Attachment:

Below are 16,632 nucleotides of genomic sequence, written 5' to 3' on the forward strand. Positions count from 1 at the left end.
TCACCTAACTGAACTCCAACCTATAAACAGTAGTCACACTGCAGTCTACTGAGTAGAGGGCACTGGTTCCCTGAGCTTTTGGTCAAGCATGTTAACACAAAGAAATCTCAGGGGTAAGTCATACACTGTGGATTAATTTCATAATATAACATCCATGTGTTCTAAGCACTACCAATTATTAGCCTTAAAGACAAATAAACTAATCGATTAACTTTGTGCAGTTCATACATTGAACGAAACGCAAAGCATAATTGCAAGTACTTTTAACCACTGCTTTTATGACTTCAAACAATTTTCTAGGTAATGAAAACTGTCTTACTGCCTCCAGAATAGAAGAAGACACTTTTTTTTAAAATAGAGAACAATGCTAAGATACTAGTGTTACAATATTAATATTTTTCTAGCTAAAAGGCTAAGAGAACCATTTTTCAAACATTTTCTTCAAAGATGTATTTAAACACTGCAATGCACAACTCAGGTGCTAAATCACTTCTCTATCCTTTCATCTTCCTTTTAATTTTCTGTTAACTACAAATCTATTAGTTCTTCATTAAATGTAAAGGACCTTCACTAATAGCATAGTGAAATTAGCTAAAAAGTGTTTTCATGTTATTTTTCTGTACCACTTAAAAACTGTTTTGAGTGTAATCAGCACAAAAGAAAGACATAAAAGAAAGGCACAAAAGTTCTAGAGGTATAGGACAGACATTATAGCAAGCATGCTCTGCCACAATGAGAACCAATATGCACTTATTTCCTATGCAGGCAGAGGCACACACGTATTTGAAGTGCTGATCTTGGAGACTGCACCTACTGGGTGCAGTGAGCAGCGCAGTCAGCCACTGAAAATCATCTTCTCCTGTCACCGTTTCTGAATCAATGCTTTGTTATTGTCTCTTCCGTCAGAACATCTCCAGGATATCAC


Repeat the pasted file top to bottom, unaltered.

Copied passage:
Below are 16,632 nucleotides of genomic sequence, written 5' to 3' on the forward strand. Positions count from 1 at the left end.
TCACCTAACTGAACTCCAACCTATAAACAGTAGTCACACTGCAGTCTACTGAGTAGAGGGCACTGGTTCCCTGAGCTTTTGGTCAAGCATGTTAACACAAAGAAATCTCAGGGGTAAGTCATACACTGTGGATTAATTTCATAATATAACATCCATGTGTTCTAAGCACTACCAATTATTAGCCTTAAAGACAAATAAACTAATCGATTAACTTTGTGCAGTTCATACATTGAACGAAACGCAAAGCATAATTGCAAGTACTTTTAACCACTGCTTTTATGACTTCAAACAATTTTCTAGGTAATGAAAACTGTCTTACTGCCTCCAGAATAGAAGAAGACACTTTTTTTTAAAATAGAGAACAATGCTAAGATACTAGTGTTACAATATTAATATTTTTCTAGCTAAAAGGCTAAGAGAACCATTTTTCAAACATTTTCTTCAAAGATGTATTTAAACACTGCAATGCACAACTCAGGTGCTAAATCACTTCTCTATCCTTTCATCTTCCTTTTAATTTTCTGTTAACTACAAATCTATTAGTTCTTCATTAAATGTAAAGGACCTTCACTAATAGCATAGTGAAATTAGCTAAAAAGTGTTTTCATGTTATTTTTCTGTACCACTTAAAAACTGTTTTGAGTGTAATCAGCACAAAAGAAAGACATAAAAGAAAGGCACAAAAGTTCTAGAGGTATAGGACAGACATTATAGCAAGCATGCTCTGCCACAATGAGAACCAATATGCACTTATTTCCTATGCAGGCAGAGGCACACACGTATTTGAAGTGCTGATCTTGGAGACTGCACCTACTGGGTGCAGTGAGCAGCGCAGTCAGCCACTGAAAATCATCTTCTCCTGTCACCGTTTCTGAATCAATGCTTTGTTATTGTCTCTTCCGTCAGAACATCTCCAGGATATCAC